MELBOURNE, Australia — The case is cloaked in mystery.
In June, the bodies of two young Saudi sisters were found in separate bedrooms of the apartment they shared in Sydney, Australia. The remains had gone undiscovered for a month. There were no visible signs of injury, and the home showed no sign of forced entry. The police deemed the deaths suspicious.
Nearly two months after the discovery, the authorities still know little about the women, even after an extensive investigation in which they spoke to many people in the neighborhood. The women, the police said, “seemed to keep to themselves.” It also remains unclear how they died, though an autopsy has been performed.
Stymied, the police took another step this week in hopes of finding new clues: They revealed the identities of the women as Asra Abdullah Alsehli, 24, and Amaal Abdullah Alsehli, 23. The sisters arrived in Australia from Saudi Arabia in 2017, the police said.
“We’re appealing for information because we don’t know a lot about the girls,” Detective Inspector Claudia Allcroft said at a news conference. The case is unusual, she said, because the cause of death remains unknown, and the women “were 23 and 24 years old, and they have died together in their home.”
Speculation has abounded over the sisters’ lives and deaths. Local media posited that the women could have been seeking asylum in Australia. If so, it would be an echo of a case of two Saudi sisters in New York, whose bodies were found in 2018 on the bank of the Hudson River. Their deaths were ruled a suicide; they had requested asylum in the United States, the police said, and had said they would rather kill themselves than return to Saudi Arabia.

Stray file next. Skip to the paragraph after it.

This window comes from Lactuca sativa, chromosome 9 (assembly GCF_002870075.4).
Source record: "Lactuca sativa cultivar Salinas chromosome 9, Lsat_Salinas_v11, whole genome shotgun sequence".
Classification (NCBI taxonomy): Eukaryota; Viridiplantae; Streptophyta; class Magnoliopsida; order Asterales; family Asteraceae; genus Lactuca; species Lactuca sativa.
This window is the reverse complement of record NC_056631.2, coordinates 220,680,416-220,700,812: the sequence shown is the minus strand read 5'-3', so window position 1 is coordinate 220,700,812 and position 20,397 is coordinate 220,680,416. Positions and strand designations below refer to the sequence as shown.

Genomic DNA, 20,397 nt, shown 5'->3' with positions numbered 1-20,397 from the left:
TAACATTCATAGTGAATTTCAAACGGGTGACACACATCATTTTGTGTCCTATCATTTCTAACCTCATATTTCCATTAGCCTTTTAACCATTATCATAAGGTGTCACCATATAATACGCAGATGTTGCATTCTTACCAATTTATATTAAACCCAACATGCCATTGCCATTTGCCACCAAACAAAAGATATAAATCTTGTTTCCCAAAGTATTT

In the Australian case, workers in the women’s building said they were secretive and seemed nervous and scared, according to The Sydney Morning Herald. The women had told the building manager that they thought someone was tampering with their food deliveries.
The police declined to answer questions about the sisters’ citizenship or asylum status. Detective Allcroft said that there was no information indicating that the sisters had tried to flee Saudi Arabia, and that the women’s family in their home country, who are helping with the investigation, were not under suspicion.
In March, the authorities conducted a welfare check on the sisters after the building manager became concerned about them, reporting that their food had been left out in the apartment building’s common spaces. At that point, Detective Allcroft said, “they appeared fine, and there was no further action from police required at that stage.”
The police were called to the apartment for another welfare check on June 7 and found the sisters’ bodies. That call from the landlord came after the sisters had failed to pay rent, according to local media.
A post-mortem examination was conducted on June 9 and 10, but the coroner has not handed down a finding, the police said. Toxicology results are also pending.